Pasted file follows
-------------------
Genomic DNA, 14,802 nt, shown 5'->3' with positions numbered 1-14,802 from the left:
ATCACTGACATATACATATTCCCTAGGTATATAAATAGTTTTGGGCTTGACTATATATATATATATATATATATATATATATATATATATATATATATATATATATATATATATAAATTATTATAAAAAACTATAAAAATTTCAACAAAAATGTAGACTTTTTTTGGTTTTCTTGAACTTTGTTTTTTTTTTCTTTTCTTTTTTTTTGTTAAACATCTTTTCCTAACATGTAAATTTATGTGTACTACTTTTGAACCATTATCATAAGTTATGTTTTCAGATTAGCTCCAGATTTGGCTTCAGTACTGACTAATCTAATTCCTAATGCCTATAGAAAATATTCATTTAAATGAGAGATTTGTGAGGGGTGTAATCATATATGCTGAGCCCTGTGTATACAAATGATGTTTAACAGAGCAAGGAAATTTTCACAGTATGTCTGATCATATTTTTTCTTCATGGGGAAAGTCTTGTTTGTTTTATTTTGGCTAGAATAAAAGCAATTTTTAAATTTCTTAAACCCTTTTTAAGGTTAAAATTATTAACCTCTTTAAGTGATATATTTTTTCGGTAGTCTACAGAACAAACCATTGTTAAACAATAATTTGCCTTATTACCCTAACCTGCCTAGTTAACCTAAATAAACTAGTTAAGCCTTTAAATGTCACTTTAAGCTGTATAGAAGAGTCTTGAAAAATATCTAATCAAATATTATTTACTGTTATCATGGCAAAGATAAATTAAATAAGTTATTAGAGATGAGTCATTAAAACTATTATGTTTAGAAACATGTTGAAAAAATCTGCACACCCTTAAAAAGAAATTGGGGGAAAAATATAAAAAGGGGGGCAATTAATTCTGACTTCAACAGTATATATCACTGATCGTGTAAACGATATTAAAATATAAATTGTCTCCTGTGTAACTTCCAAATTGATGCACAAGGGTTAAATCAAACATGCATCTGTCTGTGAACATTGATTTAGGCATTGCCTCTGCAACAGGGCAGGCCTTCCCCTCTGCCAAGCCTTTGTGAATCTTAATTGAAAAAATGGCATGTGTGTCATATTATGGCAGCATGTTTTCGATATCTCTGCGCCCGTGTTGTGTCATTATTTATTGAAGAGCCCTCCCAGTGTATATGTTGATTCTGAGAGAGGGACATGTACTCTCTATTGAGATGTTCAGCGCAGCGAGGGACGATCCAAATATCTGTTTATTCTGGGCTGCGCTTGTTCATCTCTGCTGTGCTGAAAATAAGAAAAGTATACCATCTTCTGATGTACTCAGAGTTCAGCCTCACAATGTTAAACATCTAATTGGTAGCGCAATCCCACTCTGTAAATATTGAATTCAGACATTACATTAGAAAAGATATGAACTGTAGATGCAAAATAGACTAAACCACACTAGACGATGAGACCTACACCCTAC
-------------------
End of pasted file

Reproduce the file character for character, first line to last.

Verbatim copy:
Genomic DNA, 14,802 nt, shown 5'->3' with positions numbered 1-14,802 from the left:
ATCACTGACATATACATATTCCCTAGGTATATAAATAGTTTTGGGCTTGACTATATATATATATATATATATATATATATATATATATATATATATATATATATATATATATATAAATTATTATAAAAAACTATAAAAATTTCAACAAAAATGTAGACTTTTTTTGGTTTTCTTGAACTTTGTTTTTTTTTTCTTTTCTTTTTTTTTGTTAAACATCTTTTCCTAACATGTAAATTTATGTGTACTACTTTTGAACCATTATCATAAGTTATGTTTTCAGATTAGCTCCAGATTTGGCTTCAGTACTGACTAATCTAATTCCTAATGCCTATAGAAAATATTCATTTAAATGAGAGATTTGTGAGGGGTGTAATCATATATGCTGAGCCCTGTGTATACAAATGATGTTTAACAGAGCAAGGAAATTTTCACAGTATGTCTGATCATATTTTTTCTTCATGGGGAAAGTCTTGTTTGTTTTATTTTGGCTAGAATAAAAGCAATTTTTAAATTTCTTAAACCCTTTTTAAGGTTAAAATTATTAACCTCTTTAAGTGATATATTTTTTCGGTAGTCTACAGAACAAACCATTGTTAAACAATAATTTGCCTTATTACCCTAACCTGCCTAGTTAACCTAAATAAACTAGTTAAGCCTTTAAATGTCACTTTAAGCTGTATAGAAGAGTCTTGAAAAATATCTAATCAAATATTATTTACTGTTATCATGGCAAAGATAAATTAAATAAGTTATTAGAGATGAGTCATTAAAACTATTATGTTTAGAAACATGTTGAAAAAATCTGCACACCCTTAAAAAGAAATTGGGGGAAAAATATAAAAAGGGGGGCAATTAATTCTGACTTCAACAGTATATATCACTGATCGTGTAAACGATATTAAAATATAAATTGTCTCCTGTGTAACTTCCAAATTGATGCACAAGGGTTAAATCAAACATGCATCTGTCTGTGAACATTGATTTAGGCATTGCCTCTGCAACAGGGCAGGCCTTCCCCTCTGCCAAGCCTTTGTGAATCTTAATTGAAAAAATGGCATGTGTGTCATATTATGGCAGCATGTTTTCGATATCTCTGCGCCCGTGTTGTGTCATTATTTATTGAAGAGCCCTCCCAGTGTATATGTTGATTCTGAGAGAGGGACATGTACTCTCTATTGAGATGTTCAGCGCAGCGAGGGACGATCCAAATATCTGTTTATTCTGGGCTGCGCTTGTTCATCTCTGCTGTGCTGAAAATAAGAAAAGTATACCATCTTCTGATGTACTCAGAGTTCAGCCTCACAATGTTAAACATCTAATTGGTAGCGCAATCCCACTCTGTAAATATTGAATTCAGACATTACATTAGAAAAGATATGAACTGTAGATGCAAAATAGACTAAACCACACTAGACGATGAGACCTACACCCTAC